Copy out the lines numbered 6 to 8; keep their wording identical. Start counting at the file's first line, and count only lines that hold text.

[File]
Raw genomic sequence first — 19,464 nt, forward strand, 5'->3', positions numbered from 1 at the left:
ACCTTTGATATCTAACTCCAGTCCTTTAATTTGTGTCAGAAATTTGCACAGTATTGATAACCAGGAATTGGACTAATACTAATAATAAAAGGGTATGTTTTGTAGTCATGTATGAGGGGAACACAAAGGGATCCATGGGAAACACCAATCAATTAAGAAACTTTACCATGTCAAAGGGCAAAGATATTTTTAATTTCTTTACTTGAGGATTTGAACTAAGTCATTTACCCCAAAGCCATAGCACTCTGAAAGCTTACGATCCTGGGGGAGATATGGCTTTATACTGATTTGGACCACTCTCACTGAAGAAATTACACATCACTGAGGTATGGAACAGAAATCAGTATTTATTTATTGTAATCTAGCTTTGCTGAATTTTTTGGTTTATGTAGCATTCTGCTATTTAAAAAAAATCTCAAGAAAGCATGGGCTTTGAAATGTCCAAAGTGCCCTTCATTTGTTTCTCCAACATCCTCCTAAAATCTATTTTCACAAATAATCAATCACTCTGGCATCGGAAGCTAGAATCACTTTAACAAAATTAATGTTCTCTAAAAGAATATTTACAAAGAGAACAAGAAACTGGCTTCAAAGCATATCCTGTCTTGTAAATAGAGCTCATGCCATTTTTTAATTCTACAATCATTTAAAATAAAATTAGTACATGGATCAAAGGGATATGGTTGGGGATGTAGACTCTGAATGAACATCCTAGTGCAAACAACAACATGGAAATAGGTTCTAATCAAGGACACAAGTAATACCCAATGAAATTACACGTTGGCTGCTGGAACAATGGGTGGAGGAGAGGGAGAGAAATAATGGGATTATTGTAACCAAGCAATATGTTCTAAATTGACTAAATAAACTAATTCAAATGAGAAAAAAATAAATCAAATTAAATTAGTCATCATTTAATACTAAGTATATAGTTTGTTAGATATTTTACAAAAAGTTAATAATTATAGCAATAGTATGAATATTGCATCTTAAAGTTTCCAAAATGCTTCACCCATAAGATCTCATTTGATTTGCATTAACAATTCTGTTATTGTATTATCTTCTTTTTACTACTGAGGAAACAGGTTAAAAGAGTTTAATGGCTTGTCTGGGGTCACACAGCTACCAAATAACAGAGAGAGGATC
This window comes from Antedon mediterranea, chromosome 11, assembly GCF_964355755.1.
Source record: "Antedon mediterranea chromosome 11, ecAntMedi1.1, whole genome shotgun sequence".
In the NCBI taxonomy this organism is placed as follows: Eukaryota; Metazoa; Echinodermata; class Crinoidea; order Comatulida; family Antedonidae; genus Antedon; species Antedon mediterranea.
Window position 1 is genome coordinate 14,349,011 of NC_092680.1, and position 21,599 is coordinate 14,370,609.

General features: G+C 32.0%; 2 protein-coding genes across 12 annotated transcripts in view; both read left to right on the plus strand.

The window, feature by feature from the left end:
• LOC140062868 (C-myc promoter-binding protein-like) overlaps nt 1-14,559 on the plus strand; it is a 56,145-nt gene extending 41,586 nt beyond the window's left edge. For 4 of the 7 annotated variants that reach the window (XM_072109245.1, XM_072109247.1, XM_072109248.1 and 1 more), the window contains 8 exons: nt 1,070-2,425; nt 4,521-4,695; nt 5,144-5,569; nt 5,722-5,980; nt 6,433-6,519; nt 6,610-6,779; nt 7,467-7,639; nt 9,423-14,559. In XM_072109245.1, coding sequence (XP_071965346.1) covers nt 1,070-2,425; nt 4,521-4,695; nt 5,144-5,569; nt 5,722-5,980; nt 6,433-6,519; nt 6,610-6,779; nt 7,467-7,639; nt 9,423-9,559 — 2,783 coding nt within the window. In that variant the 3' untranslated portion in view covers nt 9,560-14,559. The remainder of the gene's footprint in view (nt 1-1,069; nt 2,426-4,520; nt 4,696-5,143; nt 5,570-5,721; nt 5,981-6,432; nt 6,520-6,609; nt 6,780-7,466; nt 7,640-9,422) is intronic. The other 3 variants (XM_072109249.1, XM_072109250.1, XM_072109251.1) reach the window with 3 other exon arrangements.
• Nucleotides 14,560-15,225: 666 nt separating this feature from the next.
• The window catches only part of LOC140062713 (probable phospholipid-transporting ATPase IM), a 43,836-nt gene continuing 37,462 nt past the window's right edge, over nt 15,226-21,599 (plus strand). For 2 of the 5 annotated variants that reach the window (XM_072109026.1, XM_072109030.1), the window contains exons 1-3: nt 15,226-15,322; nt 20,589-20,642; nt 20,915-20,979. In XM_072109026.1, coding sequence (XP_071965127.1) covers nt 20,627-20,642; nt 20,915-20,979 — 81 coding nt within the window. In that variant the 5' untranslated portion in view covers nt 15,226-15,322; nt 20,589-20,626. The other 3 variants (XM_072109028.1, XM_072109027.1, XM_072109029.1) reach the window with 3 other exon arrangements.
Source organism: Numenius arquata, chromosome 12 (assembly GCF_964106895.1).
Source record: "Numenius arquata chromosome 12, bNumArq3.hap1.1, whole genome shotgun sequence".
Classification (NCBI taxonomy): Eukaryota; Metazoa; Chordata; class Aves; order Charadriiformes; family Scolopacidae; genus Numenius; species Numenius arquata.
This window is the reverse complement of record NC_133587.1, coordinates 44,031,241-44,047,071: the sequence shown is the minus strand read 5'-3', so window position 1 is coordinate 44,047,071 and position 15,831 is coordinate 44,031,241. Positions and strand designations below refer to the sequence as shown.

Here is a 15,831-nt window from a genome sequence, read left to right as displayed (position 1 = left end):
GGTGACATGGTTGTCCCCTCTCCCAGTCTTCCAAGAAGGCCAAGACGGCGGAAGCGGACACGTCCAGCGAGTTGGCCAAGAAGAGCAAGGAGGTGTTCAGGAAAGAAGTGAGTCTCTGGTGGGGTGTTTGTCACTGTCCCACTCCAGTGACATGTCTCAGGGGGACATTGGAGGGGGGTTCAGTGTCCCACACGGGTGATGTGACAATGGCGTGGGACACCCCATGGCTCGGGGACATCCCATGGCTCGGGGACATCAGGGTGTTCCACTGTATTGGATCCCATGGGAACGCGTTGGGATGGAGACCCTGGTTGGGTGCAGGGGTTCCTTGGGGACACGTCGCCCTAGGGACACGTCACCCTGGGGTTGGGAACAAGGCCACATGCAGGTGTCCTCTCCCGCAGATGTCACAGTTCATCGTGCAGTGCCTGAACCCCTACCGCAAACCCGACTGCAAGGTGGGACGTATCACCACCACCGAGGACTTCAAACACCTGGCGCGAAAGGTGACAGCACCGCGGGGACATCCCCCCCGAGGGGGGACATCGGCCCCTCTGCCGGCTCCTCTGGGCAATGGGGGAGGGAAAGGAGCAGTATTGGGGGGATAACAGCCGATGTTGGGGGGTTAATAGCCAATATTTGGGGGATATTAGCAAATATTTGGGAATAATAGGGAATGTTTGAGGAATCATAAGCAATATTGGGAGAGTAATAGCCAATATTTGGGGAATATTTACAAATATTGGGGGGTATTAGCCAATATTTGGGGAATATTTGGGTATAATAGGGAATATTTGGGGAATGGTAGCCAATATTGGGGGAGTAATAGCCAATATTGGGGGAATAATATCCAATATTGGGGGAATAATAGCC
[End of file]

Window position 1 is genome coordinate 14,349,011 of NC_092680.1, and position 21,599 is coordinate 14,370,609.

General features: G+C 32.0%; 2 protein-coding genes across 12 annotated transcripts in view; both read left to right on the plus strand.

The window, feature by feature from the left end: